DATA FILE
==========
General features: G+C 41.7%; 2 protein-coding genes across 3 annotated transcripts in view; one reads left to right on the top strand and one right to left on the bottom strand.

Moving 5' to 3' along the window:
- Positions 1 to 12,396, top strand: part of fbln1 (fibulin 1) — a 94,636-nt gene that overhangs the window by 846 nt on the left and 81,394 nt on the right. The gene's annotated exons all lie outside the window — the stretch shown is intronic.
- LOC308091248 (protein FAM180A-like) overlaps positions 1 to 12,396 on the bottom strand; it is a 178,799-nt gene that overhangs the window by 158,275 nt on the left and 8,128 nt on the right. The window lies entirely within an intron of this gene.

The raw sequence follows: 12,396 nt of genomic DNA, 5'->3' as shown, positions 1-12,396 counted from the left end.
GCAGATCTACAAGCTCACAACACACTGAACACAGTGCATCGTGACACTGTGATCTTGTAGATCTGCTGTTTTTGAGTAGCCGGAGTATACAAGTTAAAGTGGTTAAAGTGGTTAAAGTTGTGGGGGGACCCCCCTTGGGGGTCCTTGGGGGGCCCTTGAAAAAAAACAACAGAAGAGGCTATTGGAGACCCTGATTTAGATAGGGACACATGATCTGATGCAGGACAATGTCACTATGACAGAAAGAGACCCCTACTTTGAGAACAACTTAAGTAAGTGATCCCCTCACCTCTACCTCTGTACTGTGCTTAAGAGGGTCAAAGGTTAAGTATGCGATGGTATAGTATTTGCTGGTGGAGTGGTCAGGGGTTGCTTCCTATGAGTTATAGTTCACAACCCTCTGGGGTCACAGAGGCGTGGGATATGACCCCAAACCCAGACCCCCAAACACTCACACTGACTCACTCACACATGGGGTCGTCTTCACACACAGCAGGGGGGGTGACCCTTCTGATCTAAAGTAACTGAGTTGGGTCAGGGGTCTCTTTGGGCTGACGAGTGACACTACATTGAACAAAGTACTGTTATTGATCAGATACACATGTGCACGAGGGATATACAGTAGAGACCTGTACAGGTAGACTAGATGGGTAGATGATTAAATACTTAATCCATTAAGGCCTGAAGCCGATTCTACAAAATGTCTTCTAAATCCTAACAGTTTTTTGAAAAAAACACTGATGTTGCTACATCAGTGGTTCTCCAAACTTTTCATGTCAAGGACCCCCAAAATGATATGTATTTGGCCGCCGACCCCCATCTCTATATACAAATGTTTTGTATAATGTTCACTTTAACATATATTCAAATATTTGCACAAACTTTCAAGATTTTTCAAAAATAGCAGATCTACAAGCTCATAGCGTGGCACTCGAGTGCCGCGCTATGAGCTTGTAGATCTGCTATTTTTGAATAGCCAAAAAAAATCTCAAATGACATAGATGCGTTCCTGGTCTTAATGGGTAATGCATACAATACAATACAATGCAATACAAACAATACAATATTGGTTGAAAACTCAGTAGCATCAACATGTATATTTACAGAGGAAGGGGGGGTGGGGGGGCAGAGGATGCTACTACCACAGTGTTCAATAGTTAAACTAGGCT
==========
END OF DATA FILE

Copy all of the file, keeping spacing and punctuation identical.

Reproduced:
General features: G+C 41.7%; 2 protein-coding genes across 3 annotated transcripts in view; one reads left to right on the top strand and one right to left on the bottom strand.

Moving 5' to 3' along the window:
- Positions 1 to 12,396, top strand: part of fbln1 (fibulin 1) — a 94,636-nt gene that overhangs the window by 846 nt on the left and 81,394 nt on the right. The gene's annotated exons all lie outside the window — the stretch shown is intronic.
- LOC308091248 (protein FAM180A-like) overlaps positions 1 to 12,396 on the bottom strand; it is a 178,799-nt gene that overhangs the window by 158,275 nt on the left and 8,128 nt on the right. The window lies entirely within an intron of this gene.

The raw sequence follows: 12,396 nt of genomic DNA, 5'->3' as shown, positions 1-12,396 counted from the left end.
GCAGATCTACAAGCTCACAACACACTGAACACAGTGCATCGTGACACTGTGATCTTGTAGATCTGCTGTTTTTGAGTAGCCGGAGTATACAAGTTAAAGTGGTTAAAGTGGTTAAAGTTGTGGGGGGACCCCCCTTGGGGGTCCTTGGGGGGCCCTTGAAAAAAAACAACAGAAGAGGCTATTGGAGACCCTGATTTAGATAGGGACACATGATCTGATGCAGGACAATGTCACTATGACAGAAAGAGACCCCTACTTTGAGAACAACTTAAGTAAGTGATCCCCTCACCTCTACCTCTGTACTGTGCTTAAGAGGGTCAAAGGTTAAGTATGCGATGGTATAGTATTTGCTGGTGGAGTGGTCAGGGGTTGCTTCCTATGAGTTATAGTTCACAACCCTCTGGGGTCACAGAGGCGTGGGATATGACCCCAAACCCAGACCCCCAAACACTCACACTGACTCACTCACACATGGGGTCGTCTTCACACACAGCAGGGGGGGTGACCCTTCTGATCTAAAGTAACTGAGTTGGGTCAGGGGTCTCTTTGGGCTGACGAGTGACACTACATTGAACAAAGTACTGTTATTGATCAGATACACATGTGCACGAGGGATATACAGTAGAGACCTGTACAGGTAGACTAGATGGGTAGATGATTAAATACTTAATCCATTAAGGCCTGAAGCCGATTCTACAAAATGTCTTCTAAATCCTAACAGTTTTTTGAAAAAAACACTGATGTTGCTACATCAGTGGTTCTCCAAACTTTTCATGTCAAGGACCCCCAAAATGATATGTATTTGGCCGCCGACCCCCATCTCTATATACAAATGTTTTGTATAATGTTCACTTTAACATATATTCAAATATTTGCACAAACTTTCAAGATTTTTCAAAAATAGCAGATCTACAAGCTCATAGCGTGGCACTCGAGTGCCGCGCTATGAGCTTGTAGATCTGCTATTTTTGAATAGCCAAAAAAAATCTCAAATGACATAGATGCGTTCCTGGTCTTAATGGGTAATGCATACAATACAATACAATGCAATACAAACAATACAATATTGGTTGAAAACTCAGTAGCATCAACATGTATATTTACAGAGGAAGGGGGGGTGGGGGGGCAGAGGATGCTACTACCACAGTGTTCAATAGTTAAACTAGGCT